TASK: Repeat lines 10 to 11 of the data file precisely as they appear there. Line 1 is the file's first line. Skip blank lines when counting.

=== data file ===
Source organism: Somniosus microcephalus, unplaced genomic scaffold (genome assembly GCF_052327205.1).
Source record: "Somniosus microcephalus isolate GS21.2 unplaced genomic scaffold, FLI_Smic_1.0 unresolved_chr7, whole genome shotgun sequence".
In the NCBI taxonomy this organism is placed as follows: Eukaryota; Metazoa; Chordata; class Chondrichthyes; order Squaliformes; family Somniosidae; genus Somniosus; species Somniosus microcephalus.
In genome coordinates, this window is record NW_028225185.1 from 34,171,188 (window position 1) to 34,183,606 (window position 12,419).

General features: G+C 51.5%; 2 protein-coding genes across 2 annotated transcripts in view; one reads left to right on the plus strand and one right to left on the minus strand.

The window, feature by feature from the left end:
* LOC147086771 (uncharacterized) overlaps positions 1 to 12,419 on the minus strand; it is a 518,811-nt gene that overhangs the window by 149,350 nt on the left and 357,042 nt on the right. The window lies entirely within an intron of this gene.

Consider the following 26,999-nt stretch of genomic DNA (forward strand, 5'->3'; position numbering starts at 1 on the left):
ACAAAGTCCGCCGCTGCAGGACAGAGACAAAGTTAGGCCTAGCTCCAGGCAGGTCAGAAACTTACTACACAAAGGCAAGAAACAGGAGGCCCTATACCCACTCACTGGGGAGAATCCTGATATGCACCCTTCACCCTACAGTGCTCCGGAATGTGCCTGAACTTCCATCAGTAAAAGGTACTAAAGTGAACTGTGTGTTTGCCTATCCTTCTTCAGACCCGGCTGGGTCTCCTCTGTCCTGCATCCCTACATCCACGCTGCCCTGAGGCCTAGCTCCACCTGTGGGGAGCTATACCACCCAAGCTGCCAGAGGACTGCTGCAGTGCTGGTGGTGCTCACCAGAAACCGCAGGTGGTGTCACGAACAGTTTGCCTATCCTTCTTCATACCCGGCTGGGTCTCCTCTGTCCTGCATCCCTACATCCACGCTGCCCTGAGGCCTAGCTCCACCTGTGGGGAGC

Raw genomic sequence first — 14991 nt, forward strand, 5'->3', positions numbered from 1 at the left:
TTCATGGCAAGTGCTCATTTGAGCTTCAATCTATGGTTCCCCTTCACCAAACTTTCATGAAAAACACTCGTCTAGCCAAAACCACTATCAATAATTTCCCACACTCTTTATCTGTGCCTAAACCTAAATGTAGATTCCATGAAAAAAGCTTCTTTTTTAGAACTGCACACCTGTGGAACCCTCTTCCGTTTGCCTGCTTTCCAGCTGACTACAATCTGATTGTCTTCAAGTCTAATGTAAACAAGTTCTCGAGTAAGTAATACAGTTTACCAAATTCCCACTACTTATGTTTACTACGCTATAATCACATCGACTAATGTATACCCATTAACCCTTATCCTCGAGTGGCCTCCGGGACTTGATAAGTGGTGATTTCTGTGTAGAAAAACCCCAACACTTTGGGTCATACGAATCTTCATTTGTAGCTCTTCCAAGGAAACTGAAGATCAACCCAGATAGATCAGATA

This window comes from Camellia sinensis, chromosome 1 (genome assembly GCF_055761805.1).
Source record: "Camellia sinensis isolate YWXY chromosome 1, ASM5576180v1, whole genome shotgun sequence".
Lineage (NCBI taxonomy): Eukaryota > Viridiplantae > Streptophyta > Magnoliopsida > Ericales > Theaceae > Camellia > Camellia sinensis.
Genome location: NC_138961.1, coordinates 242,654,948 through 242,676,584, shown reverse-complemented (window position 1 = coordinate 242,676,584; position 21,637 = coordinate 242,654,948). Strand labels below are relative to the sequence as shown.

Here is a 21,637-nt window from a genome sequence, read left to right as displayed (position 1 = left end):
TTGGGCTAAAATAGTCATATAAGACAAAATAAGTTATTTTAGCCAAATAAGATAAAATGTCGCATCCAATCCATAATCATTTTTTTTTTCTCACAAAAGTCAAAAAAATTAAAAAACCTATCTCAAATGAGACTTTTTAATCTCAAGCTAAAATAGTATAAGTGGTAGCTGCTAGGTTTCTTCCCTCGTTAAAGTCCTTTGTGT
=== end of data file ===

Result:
Raw genomic sequence first — 14991 nt, forward strand, 5'->3', positions numbered from 1 at the left:
TTCATGGCAAGTGCTCATTTGAGCTTCAATCTATGGTTCCCCTTCACCAAACTTTCATGAAAAACACTCGTCTAGCCAAAACCACTATCAATAATTTCCCACACTCTTTATCTGTGCCTAAACCTAAATGTAGATTCCATGAAAAAAGCTTCTTTTTTAGAACTGCACACCTGTGGAACCCTCTTCCGTTTGCCTGCTTTCCAGCTGACTACAATCTGATTGTCTTCAAGTCTAATGTAAACAAGTTCTCGAGTAAGTAATACAGTTTACCAAATTCCCACTACTTATGTTTACTACGCTATAATCACATCGACTAATGTATACCCATTAACCCTTATCCTCGAGTGGCCTCCGGGACTTGATAAGTGGTGATTTCTGTGTAGAAAAACCCCAACACTTTGGGTCATACGAATCTTCATTTGTAGCTCTTCCAAGGAAACTGAAGATCAACCCAGATAGATCAGATA